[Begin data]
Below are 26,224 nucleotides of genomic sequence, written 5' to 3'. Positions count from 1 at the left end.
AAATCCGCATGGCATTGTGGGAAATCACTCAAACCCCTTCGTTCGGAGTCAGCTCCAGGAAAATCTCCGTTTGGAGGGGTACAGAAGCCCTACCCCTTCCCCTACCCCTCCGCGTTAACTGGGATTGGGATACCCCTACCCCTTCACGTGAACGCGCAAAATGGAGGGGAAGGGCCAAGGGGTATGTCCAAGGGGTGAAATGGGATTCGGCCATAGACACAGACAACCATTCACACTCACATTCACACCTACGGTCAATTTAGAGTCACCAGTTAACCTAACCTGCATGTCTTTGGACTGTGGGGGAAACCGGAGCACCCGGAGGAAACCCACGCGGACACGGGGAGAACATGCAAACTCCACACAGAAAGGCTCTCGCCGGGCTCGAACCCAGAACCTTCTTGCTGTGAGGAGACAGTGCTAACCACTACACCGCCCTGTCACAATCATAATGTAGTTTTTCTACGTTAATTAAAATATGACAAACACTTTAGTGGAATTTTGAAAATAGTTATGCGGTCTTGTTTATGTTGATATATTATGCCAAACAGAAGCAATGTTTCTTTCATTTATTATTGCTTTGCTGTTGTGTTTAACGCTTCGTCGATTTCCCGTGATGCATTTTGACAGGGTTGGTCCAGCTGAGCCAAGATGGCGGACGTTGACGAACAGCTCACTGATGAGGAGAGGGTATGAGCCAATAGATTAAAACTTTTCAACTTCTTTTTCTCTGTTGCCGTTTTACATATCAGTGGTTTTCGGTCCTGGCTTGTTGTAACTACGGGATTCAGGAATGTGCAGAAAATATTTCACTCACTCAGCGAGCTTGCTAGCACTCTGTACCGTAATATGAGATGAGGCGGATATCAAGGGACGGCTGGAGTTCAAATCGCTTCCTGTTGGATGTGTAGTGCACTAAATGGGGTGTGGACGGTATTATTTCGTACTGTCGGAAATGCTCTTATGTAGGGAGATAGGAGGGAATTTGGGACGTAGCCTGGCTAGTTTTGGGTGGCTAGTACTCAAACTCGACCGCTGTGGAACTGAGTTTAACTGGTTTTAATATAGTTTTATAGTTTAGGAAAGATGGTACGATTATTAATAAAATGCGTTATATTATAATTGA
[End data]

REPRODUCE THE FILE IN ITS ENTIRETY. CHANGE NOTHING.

Below are 26,224 nucleotides of genomic sequence, written 5' to 3'. Positions count from 1 at the left end.
AAATCCGCATGGCATTGTGGGAAATCACTCAAACCCCTTCGTTCGGAGTCAGCTCCAGGAAAATCTCCGTTTGGAGGGGTACAGAAGCCCTACCCCTTCCCCTACCCCTCCGCGTTAACTGGGATTGGGATACCCCTACCCCTTCACGTGAACGCGCAAAATGGAGGGGAAGGGCCAAGGGGTATGTCCAAGGGGTGAAATGGGATTCGGCCATAGACACAGACAACCATTCACACTCACATTCACACCTACGGTCAATTTAGAGTCACCAGTTAACCTAACCTGCATGTCTTTGGACTGTGGGGGAAACCGGAGCACCCGGAGGAAACCCACGCGGACACGGGGAGAACATGCAAACTCCACACAGAAAGGCTCTCGCCGGGCTCGAACCCAGAACCTTCTTGCTGTGAGGAGACAGTGCTAACCACTACACCGCCCTGTCACAATCATAATGTAGTTTTTCTACGTTAATTAAAATATGACAAACACTTTAGTGGAATTTTGAAAATAGTTATGCGGTCTTGTTTATGTTGATATATTATGCCAAACAGAAGCAATGTTTCTTTCATTTATTATTGCTTTGCTGTTGTGTTTAACGCTTCGTCGATTTCCCGTGATGCATTTTGACAGGGTTGGTCCAGCTGAGCCAAGATGGCGGACGTTGACGAACAGCTCACTGATGAGGAGAGGGTATGAGCCAATAGATTAAAACTTTTCAACTTCTTTTTCTCTGTTGCCGTTTTACATATCAGTGGTTTTCGGTCCTGGCTTGTTGTAACTACGGGATTCAGGAATGTGCAGAAAATATTTCACTCACTCAGCGAGCTTGCTAGCACTCTGTACCGTAATATGAGATGAGGCGGATATCAAGGGACGGCTGGAGTTCAAATCGCTTCCTGTTGGATGTGTAGTGCACTAAATGGGGTGTGGACGGTATTATTTCGTACTGTCGGAAATGCTCTTATGTAGGGAGATAGGAGGGAATTTGGGACGTAGCCTGGCTAGTTTTGGGTGGCTAGTACTCAAACTCGACCGCTGTGGAACTGAGTTTAACTGGTTTTAATATAGTTTTATAGTTTAGGAAAGATGGTACGATTATTAATAAAATGCGTTATATTATAATTGA